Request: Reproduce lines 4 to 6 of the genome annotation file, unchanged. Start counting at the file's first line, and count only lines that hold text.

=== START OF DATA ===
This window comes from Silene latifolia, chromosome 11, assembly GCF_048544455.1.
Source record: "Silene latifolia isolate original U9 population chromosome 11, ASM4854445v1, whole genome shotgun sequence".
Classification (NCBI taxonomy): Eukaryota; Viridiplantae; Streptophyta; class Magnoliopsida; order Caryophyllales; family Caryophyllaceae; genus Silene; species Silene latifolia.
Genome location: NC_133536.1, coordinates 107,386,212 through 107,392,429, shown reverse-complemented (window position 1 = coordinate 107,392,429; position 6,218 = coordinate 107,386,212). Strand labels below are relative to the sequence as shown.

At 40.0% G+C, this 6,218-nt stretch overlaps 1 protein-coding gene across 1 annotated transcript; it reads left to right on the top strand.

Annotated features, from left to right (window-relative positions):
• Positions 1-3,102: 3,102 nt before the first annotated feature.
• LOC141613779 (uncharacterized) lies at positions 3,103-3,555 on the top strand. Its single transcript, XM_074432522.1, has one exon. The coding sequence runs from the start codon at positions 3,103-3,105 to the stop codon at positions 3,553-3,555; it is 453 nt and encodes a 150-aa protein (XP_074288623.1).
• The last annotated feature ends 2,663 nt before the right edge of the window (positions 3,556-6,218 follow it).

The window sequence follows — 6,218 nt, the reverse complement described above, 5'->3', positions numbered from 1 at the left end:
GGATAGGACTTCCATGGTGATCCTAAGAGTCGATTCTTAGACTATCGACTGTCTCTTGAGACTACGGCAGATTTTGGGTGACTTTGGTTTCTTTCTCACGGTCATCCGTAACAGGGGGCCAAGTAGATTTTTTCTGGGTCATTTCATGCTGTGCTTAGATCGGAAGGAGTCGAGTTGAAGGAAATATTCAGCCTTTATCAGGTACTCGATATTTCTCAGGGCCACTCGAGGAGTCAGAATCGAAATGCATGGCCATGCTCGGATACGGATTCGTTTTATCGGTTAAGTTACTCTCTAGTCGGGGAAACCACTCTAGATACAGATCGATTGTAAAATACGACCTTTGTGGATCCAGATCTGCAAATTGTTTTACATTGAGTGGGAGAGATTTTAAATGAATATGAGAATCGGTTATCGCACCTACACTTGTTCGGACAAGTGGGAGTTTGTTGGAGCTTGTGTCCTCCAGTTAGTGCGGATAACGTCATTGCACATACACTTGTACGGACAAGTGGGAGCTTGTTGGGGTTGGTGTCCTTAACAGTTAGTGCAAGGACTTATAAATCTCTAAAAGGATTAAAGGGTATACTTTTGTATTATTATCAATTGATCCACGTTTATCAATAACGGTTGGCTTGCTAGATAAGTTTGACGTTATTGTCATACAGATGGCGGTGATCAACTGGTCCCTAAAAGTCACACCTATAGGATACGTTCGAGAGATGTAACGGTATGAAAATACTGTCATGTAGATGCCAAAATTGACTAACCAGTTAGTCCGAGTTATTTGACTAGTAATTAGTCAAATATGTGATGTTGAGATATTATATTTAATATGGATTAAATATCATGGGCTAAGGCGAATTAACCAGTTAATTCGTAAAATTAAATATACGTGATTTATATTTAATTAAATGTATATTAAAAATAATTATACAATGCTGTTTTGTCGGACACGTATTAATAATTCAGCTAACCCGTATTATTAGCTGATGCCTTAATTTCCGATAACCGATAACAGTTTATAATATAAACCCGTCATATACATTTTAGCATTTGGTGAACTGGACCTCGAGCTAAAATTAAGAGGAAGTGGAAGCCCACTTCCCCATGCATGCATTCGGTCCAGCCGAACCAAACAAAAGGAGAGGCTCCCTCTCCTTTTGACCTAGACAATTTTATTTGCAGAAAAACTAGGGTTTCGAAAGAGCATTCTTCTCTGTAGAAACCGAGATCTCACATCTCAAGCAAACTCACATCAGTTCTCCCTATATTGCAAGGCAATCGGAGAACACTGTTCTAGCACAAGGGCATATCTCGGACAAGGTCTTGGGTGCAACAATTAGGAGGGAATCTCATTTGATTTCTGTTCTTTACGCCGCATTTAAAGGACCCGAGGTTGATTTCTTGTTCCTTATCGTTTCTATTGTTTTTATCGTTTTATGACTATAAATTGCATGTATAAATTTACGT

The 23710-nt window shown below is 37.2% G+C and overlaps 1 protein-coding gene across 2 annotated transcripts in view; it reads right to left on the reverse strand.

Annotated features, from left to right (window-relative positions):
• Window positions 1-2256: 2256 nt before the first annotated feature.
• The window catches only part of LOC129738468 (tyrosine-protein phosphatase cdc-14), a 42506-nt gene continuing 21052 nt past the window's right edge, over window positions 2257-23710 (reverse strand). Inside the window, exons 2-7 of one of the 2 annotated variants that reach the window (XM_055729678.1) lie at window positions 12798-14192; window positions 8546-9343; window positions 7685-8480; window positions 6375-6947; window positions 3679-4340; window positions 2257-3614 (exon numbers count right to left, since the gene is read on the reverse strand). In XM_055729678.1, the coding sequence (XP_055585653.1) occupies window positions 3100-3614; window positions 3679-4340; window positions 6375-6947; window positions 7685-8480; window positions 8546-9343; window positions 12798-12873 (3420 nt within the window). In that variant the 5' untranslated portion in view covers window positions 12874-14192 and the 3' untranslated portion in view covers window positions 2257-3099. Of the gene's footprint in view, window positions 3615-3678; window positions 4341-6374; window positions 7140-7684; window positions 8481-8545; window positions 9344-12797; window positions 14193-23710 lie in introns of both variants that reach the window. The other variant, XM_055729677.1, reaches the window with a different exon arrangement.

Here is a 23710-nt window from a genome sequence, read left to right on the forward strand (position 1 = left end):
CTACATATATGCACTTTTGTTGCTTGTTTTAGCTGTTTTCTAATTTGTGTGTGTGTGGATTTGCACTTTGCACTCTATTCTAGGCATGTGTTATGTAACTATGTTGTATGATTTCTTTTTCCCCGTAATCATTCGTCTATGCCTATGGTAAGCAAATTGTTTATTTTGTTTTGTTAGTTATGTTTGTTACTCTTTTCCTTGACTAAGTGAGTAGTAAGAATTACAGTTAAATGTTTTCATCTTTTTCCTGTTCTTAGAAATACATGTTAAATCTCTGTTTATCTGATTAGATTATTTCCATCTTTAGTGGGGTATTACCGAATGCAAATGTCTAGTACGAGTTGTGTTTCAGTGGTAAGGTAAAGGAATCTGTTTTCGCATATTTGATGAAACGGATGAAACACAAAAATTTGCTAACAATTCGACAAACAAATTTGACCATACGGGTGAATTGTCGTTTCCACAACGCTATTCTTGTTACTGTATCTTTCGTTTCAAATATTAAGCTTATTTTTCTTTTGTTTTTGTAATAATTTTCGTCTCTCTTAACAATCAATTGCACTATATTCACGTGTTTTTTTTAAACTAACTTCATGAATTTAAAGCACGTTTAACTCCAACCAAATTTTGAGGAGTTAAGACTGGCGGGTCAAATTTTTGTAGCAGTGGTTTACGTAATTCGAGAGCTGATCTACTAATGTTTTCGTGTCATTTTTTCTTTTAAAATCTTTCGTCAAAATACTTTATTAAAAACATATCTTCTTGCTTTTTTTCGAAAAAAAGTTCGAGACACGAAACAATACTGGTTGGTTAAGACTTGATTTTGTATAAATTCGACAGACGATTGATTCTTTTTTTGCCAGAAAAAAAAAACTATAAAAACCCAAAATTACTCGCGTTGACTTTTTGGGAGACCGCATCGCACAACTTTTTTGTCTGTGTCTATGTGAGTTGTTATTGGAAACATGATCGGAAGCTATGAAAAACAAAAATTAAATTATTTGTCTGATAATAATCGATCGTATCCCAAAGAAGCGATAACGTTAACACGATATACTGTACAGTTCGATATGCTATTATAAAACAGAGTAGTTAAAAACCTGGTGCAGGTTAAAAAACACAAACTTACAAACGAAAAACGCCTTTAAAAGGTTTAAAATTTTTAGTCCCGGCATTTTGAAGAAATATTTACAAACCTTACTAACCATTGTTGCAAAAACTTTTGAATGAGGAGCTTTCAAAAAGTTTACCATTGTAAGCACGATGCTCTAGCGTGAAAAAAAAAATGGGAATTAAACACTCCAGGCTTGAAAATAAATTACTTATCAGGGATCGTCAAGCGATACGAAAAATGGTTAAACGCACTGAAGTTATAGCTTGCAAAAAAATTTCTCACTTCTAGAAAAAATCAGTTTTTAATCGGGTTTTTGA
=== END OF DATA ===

Genome location: NC_133536.1, coordinates 107,386,212 through 107,392,429, shown reverse-complemented (window position 1 = coordinate 107,392,429; position 6,218 = coordinate 107,386,212). Strand labels below are relative to the sequence as shown.

At 40.0% G+C, this 6,218-nt stretch overlaps 1 protein-coding gene across 1 annotated transcript; it reads left to right on the top strand.

Annotated features, from left to right (window-relative positions):